New London Housing Authority continues to seek funds for properties
New London — The New London Housing Authority has obtained roughly $500,000 to fund overdue maintenance projects at the George Washington Carver apartment complex at 202 Colman St.
The money is being used for critical maintenance projects but is a far cry from the more than $4 million once promised for renovations to the elderly and disabled residents of the 128-unit complex.
Housing Authority Executive Director Kolisha Fiore said that the $4.26 million grant awarded by the state in 2017 through the State Sponsored Housing Portfolio, or SSHP, funding program was rescinded after the state discovered flaws in the application.
Fiore said one of the major problems was a more than $3 million underestimation of the cost of the work.
Due to the gap in available financing, the project was not brought forth for State Bond Commission approval and later was rescinded by the Department of Housing under the prior administration, said Nandini Natarajan, chief executive officer for the Connecticut Housing Finance Authority.
Natarajan said while there is no current funding for a new round of SSHP funding, the Critical Needs Deferred Loan Program previously was funded by the State Bond Commission and is applicable in the case of the New London Housing Authority.
“The Housing Authority was advised to apply for Critical Needs funding to meet the most urgent needs and to apply in a later round for the larger, more comprehensive project,” Natarajan said in an email.
The housing authority, under several different directors, had tried and failed through the years to obtain funding for expansions and upgrades to the 11-story building at 202 Colman St., constructed in 1972.
Former executive director Sue Shontell unsuccessfully tried to obtain more than $6 million in funding for not only renovations but a 24-unit expansion.
Former Executive Director Roy Boling once called the 202 Colman St. complex “one step away from a Thames River,” a reference to the now-vacant Thames River Apartments on Crystal Avenue given up by the Housing Authority because of its deteriorating condition.
Boling had applied for the more than $4 million for housing unit rehabilitation work, window replacement, new HVAC system, new boilers and a new roof, among other projects. The building has suffered from leaks and flooding issues through the years. It was Boling’s application that received the initial approval from the state in 2017.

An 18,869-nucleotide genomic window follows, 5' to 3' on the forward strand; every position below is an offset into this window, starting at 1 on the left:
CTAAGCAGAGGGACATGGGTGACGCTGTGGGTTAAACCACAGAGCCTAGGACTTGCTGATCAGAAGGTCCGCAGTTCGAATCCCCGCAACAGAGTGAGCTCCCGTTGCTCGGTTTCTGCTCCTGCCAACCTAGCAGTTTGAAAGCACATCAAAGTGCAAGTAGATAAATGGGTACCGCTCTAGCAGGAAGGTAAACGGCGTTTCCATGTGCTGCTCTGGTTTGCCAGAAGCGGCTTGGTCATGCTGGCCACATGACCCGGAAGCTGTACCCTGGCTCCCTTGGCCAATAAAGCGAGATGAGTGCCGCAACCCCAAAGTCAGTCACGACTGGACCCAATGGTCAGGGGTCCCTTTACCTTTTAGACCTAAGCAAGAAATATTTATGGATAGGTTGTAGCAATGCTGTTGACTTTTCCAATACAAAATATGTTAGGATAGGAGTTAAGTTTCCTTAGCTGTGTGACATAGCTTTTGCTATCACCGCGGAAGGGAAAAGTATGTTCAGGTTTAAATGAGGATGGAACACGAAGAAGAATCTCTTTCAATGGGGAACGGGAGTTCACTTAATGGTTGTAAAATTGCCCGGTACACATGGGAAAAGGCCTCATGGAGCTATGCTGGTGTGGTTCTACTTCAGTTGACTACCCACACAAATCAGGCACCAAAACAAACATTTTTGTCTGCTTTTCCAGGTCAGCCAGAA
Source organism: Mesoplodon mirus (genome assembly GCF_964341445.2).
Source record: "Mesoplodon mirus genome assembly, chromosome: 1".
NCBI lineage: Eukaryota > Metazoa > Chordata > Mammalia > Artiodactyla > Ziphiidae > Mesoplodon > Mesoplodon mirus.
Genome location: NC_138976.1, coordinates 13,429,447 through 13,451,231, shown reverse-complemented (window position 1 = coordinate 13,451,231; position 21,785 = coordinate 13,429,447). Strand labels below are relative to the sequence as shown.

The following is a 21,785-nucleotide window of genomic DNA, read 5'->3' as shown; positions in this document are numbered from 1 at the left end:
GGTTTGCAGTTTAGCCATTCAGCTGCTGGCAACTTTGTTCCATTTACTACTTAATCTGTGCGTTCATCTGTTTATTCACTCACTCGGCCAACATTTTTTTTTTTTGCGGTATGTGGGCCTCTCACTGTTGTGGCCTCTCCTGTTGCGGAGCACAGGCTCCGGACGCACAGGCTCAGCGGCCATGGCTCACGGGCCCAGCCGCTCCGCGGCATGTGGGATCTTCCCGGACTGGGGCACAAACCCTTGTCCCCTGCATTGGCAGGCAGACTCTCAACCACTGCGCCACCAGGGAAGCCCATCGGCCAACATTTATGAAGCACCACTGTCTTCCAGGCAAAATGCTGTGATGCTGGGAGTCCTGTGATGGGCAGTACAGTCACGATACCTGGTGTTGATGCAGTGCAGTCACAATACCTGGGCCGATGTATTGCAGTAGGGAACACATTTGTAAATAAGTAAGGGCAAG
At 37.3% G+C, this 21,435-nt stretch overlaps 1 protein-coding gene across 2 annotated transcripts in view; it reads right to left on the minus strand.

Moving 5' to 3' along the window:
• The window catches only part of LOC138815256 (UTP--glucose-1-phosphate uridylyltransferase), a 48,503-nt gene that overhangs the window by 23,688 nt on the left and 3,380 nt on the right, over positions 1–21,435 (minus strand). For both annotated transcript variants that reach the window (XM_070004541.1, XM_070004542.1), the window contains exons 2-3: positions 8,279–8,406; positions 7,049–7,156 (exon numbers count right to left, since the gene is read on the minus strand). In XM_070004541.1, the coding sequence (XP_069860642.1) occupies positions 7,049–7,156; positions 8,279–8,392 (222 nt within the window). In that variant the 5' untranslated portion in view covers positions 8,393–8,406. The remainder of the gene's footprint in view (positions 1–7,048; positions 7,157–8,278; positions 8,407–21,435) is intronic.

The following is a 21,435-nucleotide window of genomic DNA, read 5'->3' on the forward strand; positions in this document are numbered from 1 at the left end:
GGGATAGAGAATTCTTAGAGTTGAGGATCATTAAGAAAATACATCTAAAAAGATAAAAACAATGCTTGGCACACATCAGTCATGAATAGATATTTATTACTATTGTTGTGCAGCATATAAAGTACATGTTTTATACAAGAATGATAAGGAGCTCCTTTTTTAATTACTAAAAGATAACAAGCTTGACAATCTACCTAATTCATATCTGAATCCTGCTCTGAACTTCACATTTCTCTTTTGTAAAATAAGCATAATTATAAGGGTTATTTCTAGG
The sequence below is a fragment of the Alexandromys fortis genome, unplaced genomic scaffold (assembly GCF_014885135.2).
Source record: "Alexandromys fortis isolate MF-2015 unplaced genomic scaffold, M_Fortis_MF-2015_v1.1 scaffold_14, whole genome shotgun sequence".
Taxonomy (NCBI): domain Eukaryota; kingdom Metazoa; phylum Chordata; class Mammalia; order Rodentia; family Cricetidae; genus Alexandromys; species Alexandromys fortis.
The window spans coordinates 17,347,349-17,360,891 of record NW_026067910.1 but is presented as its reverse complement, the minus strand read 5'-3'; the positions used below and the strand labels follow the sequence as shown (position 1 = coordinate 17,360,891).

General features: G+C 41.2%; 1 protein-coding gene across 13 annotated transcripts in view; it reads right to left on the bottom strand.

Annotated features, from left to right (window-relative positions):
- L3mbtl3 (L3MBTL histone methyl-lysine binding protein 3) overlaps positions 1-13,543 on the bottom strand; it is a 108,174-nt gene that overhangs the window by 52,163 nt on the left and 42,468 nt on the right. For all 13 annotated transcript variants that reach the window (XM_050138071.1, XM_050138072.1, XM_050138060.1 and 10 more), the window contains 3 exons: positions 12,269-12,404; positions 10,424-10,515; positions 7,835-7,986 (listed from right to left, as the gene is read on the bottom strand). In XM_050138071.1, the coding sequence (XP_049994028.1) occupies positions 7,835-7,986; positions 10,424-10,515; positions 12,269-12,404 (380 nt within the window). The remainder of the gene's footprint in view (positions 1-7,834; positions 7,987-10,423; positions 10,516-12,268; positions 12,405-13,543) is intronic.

But with the lack of funds from the state, Fiore said efforts shifted to obtaining funding as quickly as possible to address the pressing needs. Critical Needs loans were obtained for two phases of work, the first including the replacement of two exterior doors and two new boilers. The total cost was $83,833.
The second phase is for the replacement of the roof of the main building and the community room. The total cost for this project is $416,305.36. This work will be scheduled for mid-March or early April, weather permitting.
Fiore said efforts will continue to obtain funds for other work at 202 Colman and other properties managed by the Housing Authority. In addition to 202 Colman, the authority manages units at Gordon Court and Riozzi Court and the 100 units at the federally subsidized property at 127 Hempstead St., the Williams Park Apartments.
“The goal is to renovate our current housing stock and make it sustainable for the next 20 years and find the best route to achieve that,” Fiore said.
The Housing Authority board of commissioners met earlier this week to discuss options for funding at Williams Park Apartments. Fiore said a consultant will be hired to explore future funding options.
The board of commissioners previously had considered a Rental Assistance Demonstration conversion, a voluntary program through the Department of Housing and Urban Development.
RAD Conversion is a program to access more stable funding by applying for either Section 8 project-based vouchers, or Section 8 project-based rental assistance.
Housing Authority board Chairwoman Betsy Gibson said she was a bit uncomfortable with the conversion, since it would leave the authority with less control. She said the overall goal is to gain funding for maintenance and upgrades while “protecting the residents.”
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